2.1. Introduction

This is the AstroData User’s Manual. AstroData is a DRAGONS package. The current chapter covers basic concepts like what is the astrodata package and how to install it (together with the other DRAGONS’ packages). Chapter 2 explains with more details what is AstroData and how the data is represented using it. Chapter 3 describes input and output operations and how multi-extension (MEF) FITS files are represented. Chapter 4 provides information regarding the TagSet class, its usage and a few advanced topics. In Chapter 5 you will find information about the FITS headers and how to access/modify the metadata. The last two chapters, Chapter 6 and Chapter 7 cover more details about how to read, manipulate and write pixel data and tables, respectively.

If you are looking for a quick reference, please, have a look on the Cheat Sheet.

2.1.2. What is astrodata?

astrodata is a package that wraps together tools to represent internally astronomical datasets stored on disks and to properly parse their metadata using the AstroData and the TagSet classes. astrodata provides uniform interfaces for working on datasets from different instruments. Once a dataset has been opened with astrodata, the object “knowns about itself”. Information like instrument, observation mode, and how to access headers, is readily available through the uniform interface. All the details are coded inside the class associated with the instrument, that class then provides the interface. The appropriate class is selected automatically when the file is opened and inspected by astrodata.

Currently astrodata implements a representation for Multi-Extension FITS (MEF) files. (Other representations can be implemented.)

2.1.3. Installing Astrodata

The astrodata package has a few dependencies, Astropy, Numpy and others. The best way to get everything you need is to install Anaconda, and the gemini stack from the AstroConda channel.

astrodata itself is part of DRAGONS. It is available from the repository, as tar file, or as a conda package. The bare astrodata package does not do much by itself, it needs a companion instrument definitions package. For Gemini, this is gemini_instruments, also included in DRAGONS.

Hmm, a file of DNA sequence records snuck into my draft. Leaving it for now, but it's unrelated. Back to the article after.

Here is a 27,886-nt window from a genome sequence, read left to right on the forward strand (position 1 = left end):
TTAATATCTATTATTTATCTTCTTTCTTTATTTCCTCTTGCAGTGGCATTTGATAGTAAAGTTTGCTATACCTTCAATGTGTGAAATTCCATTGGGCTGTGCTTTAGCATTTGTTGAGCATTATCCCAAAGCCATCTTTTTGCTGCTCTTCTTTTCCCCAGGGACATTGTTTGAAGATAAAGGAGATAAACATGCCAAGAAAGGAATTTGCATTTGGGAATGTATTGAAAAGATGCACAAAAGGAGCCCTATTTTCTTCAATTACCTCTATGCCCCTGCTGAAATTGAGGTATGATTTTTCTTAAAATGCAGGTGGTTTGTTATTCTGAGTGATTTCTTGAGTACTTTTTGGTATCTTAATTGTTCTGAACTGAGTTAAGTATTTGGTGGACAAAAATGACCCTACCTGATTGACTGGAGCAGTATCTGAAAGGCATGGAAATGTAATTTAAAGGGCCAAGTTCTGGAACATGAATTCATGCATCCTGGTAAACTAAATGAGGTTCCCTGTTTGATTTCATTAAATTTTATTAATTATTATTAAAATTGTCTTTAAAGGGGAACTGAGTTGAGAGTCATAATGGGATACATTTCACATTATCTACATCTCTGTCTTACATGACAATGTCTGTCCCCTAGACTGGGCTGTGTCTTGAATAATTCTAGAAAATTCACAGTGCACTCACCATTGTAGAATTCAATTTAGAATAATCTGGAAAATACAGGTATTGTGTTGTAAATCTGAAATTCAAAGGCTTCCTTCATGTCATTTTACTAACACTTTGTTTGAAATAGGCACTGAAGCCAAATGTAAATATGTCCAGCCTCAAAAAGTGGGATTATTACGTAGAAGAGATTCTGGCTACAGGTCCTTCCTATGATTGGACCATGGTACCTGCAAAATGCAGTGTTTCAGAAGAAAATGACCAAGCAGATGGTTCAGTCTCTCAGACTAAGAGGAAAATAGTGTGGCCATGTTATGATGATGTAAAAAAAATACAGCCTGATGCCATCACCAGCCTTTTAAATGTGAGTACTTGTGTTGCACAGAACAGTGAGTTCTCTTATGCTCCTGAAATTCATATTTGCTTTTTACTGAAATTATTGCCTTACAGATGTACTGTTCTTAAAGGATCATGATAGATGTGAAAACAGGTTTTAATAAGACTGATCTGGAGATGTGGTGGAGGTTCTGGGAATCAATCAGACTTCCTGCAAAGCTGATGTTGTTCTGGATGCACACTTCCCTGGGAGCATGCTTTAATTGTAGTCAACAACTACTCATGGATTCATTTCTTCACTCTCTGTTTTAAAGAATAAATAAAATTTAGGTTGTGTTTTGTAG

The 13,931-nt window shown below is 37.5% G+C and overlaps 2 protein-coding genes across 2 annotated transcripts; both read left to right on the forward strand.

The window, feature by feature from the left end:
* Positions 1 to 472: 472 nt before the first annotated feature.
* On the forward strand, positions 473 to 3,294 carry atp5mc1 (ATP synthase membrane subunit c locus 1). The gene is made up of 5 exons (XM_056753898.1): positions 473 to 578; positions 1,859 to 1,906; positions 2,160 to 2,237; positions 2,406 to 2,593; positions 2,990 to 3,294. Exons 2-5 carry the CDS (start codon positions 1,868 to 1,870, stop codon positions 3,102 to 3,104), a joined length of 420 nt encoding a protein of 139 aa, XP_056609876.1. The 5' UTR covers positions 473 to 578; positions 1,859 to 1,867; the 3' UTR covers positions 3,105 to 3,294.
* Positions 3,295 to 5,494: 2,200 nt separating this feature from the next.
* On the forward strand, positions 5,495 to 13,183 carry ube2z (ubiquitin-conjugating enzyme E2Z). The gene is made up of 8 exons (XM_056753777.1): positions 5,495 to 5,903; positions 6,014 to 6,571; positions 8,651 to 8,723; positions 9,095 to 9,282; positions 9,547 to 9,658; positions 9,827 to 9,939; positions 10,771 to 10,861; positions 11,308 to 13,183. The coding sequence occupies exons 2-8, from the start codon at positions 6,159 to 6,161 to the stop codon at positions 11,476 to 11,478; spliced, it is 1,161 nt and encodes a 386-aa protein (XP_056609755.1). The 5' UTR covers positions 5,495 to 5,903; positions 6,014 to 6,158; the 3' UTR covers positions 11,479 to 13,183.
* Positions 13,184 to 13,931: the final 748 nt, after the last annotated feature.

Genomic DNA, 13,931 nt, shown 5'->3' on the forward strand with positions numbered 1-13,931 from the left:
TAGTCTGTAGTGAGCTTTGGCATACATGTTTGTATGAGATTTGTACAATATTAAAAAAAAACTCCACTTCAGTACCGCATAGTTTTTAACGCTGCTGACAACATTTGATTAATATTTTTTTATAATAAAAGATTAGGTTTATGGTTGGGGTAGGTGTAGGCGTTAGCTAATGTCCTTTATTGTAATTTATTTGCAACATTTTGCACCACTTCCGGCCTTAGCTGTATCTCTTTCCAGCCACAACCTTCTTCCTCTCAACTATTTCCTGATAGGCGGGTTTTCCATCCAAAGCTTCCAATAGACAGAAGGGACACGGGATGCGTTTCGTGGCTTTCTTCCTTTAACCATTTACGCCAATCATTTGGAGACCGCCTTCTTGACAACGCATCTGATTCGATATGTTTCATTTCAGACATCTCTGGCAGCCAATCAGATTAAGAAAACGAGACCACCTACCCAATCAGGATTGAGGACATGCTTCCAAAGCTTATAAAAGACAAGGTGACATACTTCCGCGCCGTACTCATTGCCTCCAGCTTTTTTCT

2.1.3.1. Installing Anaconda and stacks from AstroConda

This is required whether you are installing DRAGONS from the repository, the tar file or the conda package.

  1. Install Anaconda.

    Go to https://www.anaconda.com/download/ and install the latest 64-bit Anaconda, Python 2.7 or 3.x, it does not matter for the root installation. Since the Python world is moving away from 2.7, choosing 3.x is probably better. The DRAGONS software has been tested under both 2.7 and 3.x.

  2. Open a bash session.

    Anaconda requires bash. If you are not familiar with bash, note that the shell configuration files are named .bash_profile and .bashrc. During the installation, a PATH setting has been added to your .bash_profile or .bashrc to add the Anaconda bin directory to the PATH.

  3. Activate Anaconda.

    Normal Python 3 installation puts the software in ~/anaconda3/.:

    $ conda init
    
  4. Configure the conda package manager to look in the AstroConda channel

    hosted by STScI, and in the GEMINI Conda Channel. This is a one-time step. It affects current and future Anaconda installations belonging to the same user on the same machine.:

    $ conda config --add channels http://ssb.stsci.edu/astroconda
    $ conda config --add channels http://astroconda.gemini.edu/public
    
  5. Create an environment.

    To keep things clean, Anaconda offers virtual environments. Each project can use its own environment. For example, if you do not want to modify the software packages needed for previous project, just create a new one for the new project.

    Here we set up an environment where the DRAGONS dependencies can be installed without affecting the rest of the system when not using that virtual environement. The new virtual environment here is named geminiconda. Note that one could set python to 3.6 instead of 2.7.

    $ conda create -n geminiconda python=3.6 stsci gemini
    
  6. Activate your new virtual environment.
    $ conda activate geminiconda
    

2.1.3.3. Tarball installation

Tarball are available from the releases on the github repository page, https://github.com/GeminiDRSoftware/DRAGONS/releases.

It can be installed with:

python setup.py install [--prefix=<your_choice>]

2.1.3.4. Using the latest software from the repository (expert)

The repository is available on github, on the Gemini Observatory Data Reduction Software page, https://github.com/GeminiDRSoftware/DRAGONS. Either git clone or download the content of DRAGONS.

Once you have the source code, remember to set your PYTHONPATH to include the package’s location.

2.1.3.5. Smoke test the Astrodata installation

From the configured bash shell:

$ type python
python is hashed (<home_path>/anaconda3/envs/geminiconda/python)

Make sure that python is indeed pointing to the Anaconda environment you
have just set up.
$ python
>>> import astrodata
>>> import gemini_instruments

Expected result: Just a python prompt and no error messages.

2.1.4. Try it yourself

Try it yourself

Download the data package if you wish to follow along and run the examples. It is available at:

Unpack it:

$ cd <somewhere_convenient>
$ tar xvf ad_usermanual_datapkg-v1.tar
$ bunzip2 ad_usermanual/playdata/*.bz2

Then

$ cd ad_usermanual/playground
$ python

2.1.5. Astrodata Support

Astrodata is developed and supported by staff at the Gemini Observatory. Questions about the reduction of Gemini data should be directed to the Gemini Helpdesk system at https://www.gemini.edu/sciops/helpdesk/ The github issue tracker can be used to report software bugs in DRAGONS.